Dating Myself

3 07 2009

And now, as promised:

Amy and I carpooled up to the Bay Area a couple of weeks to go; each of us had a wedding to attend, and that allowed me to meet up with John in Fresno (which was actually a good thing, despite the abundance of evidence to the contrary) after the weekend.  Eric and Julia’s wedding (which, with apologies to Julia, I still think of as “Eric’s wedding” so as to continue lamenting his exodus from bachelorhood) was nice, although the wedding party didn’t get to eat first at the reception, which took away about 3/4’s of my motivation for being in the wedding party at all.  Of course, it was special being involved and it meant a lot and BLAH FREAKIN’ BLAH.  Eric, if you’re reading this, you owe me food.  Or the feeling of being first in line to get food.  I don’t care if we have to run down to Hometown Buffet so you can push some people out of the way — I didn’t get all gussied up and shove a flower in my lapel just to sit around while all of your old, stinky relatives scarfed all the good food.  Besides, how am I supposed to set fire to the dance floor on an empty stomach?  By the time I was considering a third slice of cake, most of the songs were already over.

You did right with the recessional music (YOUR OWN ECONOMY JOKE HERE FOR $49.99) though.  I felt like a decorated wookiee walking back down the aisle for only the second time in my life, and I have you alone to thank for that.  Growlf!  (Growlf! is Wookiee for Bark!)

Highlights of the weekend:

-My suggesting that all the guys be careful using the low-flow toilet in Chateau le Hippie on Friday night, and Jeff promptly unloading a barrage of Drano-proof goodness upon it the following morning.  At least he bought them new towels.

-Cameron’s and my receiving a standing ovation for I Dreamed a Dream at some random Karaoke place in Napa.  There was some oddly stiff competition/really disturbing people.

-The hike through the forest of Endor.  Personally, I wouldn’t have minded some speeder-riding stormtroopers, especially when we got to the poison oak.  At least Alex survived to leave his shoes with me.

-Eric’s tasty presents that he made himself.  It was extra cool people Luke and Cameron’s got broken in transition.  Schadenfreude, or something like that.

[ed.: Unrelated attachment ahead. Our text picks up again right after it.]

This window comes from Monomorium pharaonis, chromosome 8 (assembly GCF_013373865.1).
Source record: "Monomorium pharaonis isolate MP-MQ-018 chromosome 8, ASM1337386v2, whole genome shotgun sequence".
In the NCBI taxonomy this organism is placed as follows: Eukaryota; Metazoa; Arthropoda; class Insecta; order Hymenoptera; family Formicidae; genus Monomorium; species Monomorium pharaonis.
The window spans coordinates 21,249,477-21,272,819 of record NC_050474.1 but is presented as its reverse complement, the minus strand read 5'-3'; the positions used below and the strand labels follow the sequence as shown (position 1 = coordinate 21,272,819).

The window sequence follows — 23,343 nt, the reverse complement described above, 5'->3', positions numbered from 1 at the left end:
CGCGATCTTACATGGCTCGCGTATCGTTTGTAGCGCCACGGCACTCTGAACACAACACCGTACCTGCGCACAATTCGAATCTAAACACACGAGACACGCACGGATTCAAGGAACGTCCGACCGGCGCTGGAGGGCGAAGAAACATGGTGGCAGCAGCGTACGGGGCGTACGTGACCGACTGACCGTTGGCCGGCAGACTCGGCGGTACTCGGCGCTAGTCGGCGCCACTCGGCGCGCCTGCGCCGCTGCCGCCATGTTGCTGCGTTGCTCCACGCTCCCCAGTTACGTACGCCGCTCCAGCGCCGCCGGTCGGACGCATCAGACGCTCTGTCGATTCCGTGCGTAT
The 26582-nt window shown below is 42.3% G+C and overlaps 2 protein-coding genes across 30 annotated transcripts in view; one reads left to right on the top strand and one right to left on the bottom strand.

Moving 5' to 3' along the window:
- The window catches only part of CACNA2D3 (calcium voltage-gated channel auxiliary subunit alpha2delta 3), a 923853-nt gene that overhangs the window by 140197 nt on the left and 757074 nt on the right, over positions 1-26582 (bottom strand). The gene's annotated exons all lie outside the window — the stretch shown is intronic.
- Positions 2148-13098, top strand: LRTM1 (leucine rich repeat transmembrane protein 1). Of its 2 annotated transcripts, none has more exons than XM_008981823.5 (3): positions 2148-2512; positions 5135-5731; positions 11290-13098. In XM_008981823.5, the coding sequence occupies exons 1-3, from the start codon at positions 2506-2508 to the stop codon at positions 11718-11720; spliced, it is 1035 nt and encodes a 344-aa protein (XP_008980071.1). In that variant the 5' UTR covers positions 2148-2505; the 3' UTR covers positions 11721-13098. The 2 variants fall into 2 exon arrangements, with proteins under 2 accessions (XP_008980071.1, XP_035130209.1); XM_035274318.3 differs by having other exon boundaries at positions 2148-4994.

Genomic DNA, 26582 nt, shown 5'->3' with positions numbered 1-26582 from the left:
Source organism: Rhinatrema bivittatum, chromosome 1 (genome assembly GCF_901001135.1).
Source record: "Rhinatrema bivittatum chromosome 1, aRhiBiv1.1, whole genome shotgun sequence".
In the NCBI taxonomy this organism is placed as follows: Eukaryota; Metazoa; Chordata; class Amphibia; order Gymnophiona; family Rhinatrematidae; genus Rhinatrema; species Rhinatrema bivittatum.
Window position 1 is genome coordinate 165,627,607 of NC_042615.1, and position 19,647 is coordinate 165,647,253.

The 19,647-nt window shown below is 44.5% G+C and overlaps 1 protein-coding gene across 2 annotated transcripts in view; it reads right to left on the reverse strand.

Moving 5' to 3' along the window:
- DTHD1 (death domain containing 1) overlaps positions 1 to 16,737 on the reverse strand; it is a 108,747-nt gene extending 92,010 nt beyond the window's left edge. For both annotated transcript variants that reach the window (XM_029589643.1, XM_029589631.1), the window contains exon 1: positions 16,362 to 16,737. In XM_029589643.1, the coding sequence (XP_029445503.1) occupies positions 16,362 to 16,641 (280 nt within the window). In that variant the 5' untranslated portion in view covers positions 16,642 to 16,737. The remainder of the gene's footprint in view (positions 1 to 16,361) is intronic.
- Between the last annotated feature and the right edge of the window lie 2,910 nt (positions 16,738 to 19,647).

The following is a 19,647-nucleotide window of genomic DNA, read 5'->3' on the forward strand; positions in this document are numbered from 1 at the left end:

-Cleansing my body with Alex outside the Spears’ living room window.  It’s less creepy than it sounds, but probably a little creepier than you might hope.

Summarily, it was a fantastic weekend.  Good people, good reasons to celebrate, and fond memories.  Eric, if I could ever choose a friend to get married twice, it would be you.  To Julia both times, but I do want another weekend like that.

* * * * *

Camp was wonderful.  My cabin was filled with largely docile 7th grade boys, although they were very “squirrelly’ (as Mrs. Hill put it) the instant I left.  Put that many jr. high boys in a room, I guess one shouldn’t be surprised.  Seeing Don, Susie, Tom, Marti, Craig, Ruth and everyone was exhilarating, and Renae and Marlyse helped make green time a rather emblematic color for the other, lesser teams.  Night games were all right, though the band and Daniel did their best to siphon off all the fun/fodder for their own amusement.  That’s probably been a dominant element for the past decade, though, so I supposed my complaints are largely groundless.

I’m never sure how to treat the emotions of kids that age, though.  I realize that encouraging a solely emotive attitude towards their lives will do the kids little to no good (at best) in the long run; however, I also have a lot of trouble figuring out what is sincere and what is, knowingly or not, affected sentiment after chapels and such.  I tended to look at the times I had to lay into the kids for fighting or breaking the rules as the more prominent instances of solid direction, but perhaps I’m completely overestimating the effect of situational discipline on kids.

It was very surreal to see the same dynamics among the campers  six years after I was last there.  Watching the awkward conversations with girls and the midweek apathy come like clockwork, I was relieved to see that my experience was much closer to the norm that I had thought at the time.  In fact, I had a pretty darn good one, all told.  The Friendship House is still a bastion of card games, but now it’s infested with hipster children playing Relient K sing-along.  Are you kidding me?

Pastor John was very effective, I think, at driving his points home.  I also discovered that Pastor Stuart was not the person I remembered, which is, I think, a good thing.  The after-hours conversations with the big people were really special, and I fully expect to return next year.  I also expect next year to be harder, as everyone seemed pleasantly surprised at how “great” this week went.   The first one’s always free…

* * * * *

If freedom isn’t free, why are we giving ours away so liberally today?

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